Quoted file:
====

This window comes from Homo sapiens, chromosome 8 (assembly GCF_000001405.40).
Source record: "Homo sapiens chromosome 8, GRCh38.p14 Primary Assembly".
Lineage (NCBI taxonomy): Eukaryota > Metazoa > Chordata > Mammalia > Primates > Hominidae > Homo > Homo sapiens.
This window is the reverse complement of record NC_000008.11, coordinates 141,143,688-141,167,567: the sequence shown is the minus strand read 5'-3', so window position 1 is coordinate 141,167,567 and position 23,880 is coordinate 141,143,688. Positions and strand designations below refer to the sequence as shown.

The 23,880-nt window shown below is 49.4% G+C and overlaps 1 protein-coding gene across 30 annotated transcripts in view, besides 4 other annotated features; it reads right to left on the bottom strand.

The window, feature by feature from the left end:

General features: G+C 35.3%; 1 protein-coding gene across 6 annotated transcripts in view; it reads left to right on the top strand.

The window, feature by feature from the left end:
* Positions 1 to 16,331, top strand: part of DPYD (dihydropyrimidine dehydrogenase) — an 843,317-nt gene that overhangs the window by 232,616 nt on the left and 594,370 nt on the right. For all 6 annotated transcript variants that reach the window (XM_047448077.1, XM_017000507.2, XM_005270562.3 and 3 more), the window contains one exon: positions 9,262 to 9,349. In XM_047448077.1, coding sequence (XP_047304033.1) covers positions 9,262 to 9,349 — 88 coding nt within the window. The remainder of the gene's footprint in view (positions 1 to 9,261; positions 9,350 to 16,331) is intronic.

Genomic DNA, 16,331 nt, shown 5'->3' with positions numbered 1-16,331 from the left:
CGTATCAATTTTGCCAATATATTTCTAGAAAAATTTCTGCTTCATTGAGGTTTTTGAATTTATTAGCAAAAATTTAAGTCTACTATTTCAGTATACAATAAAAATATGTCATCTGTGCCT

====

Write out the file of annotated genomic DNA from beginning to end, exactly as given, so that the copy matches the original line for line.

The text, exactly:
This window comes from Homo sapiens, chromosome 8 (assembly GCF_000001405.40).
Source record: "Homo sapiens chromosome 8, GRCh38.p14 Primary Assembly".
Lineage (NCBI taxonomy): Eukaryota > Metazoa > Chordata > Mammalia > Primates > Hominidae > Homo > Homo sapiens.
This window is the reverse complement of record NC_000008.11, coordinates 141,143,688-141,167,567: the sequence shown is the minus strand read 5'-3', so window position 1 is coordinate 141,167,567 and position 23,880 is coordinate 141,143,688. Positions and strand designations below refer to the sequence as shown.

The 23,880-nt window shown below is 49.4% G+C and overlaps 1 protein-coding gene across 30 annotated transcripts in view, besides 4 other annotated features; it reads right to left on the bottom strand.

The window, feature by feature from the left end:

General features: G+C 35.3%; 1 protein-coding gene across 6 annotated transcripts in view; it reads left to right on the top strand.

The window, feature by feature from the left end:
* Positions 1 to 16,331, top strand: part of DPYD (dihydropyrimidine dehydrogenase) — an 843,317-nt gene that overhangs the window by 232,616 nt on the left and 594,370 nt on the right. For all 6 annotated transcript variants that reach the window (XM_047448077.1, XM_017000507.2, XM_005270562.3 and 3 more), the window contains one exon: positions 9,262 to 9,349. In XM_047448077.1, coding sequence (XP_047304033.1) covers positions 9,262 to 9,349 — 88 coding nt within the window. The remainder of the gene's footprint in view (positions 1 to 9,261; positions 9,350 to 16,331) is intronic.

Genomic DNA, 16,331 nt, shown 5'->3' with positions numbered 1-16,331 from the left:
CGTATCAATTTTGCCAATATATTTCTAGAAAAATTTCTGCTTCATTGAGGTTTTTGAATTTATTAGCAAAAATTTAAGTCTACTATTTCAGTATACAATAAAAATATGTCATCTGTGCCT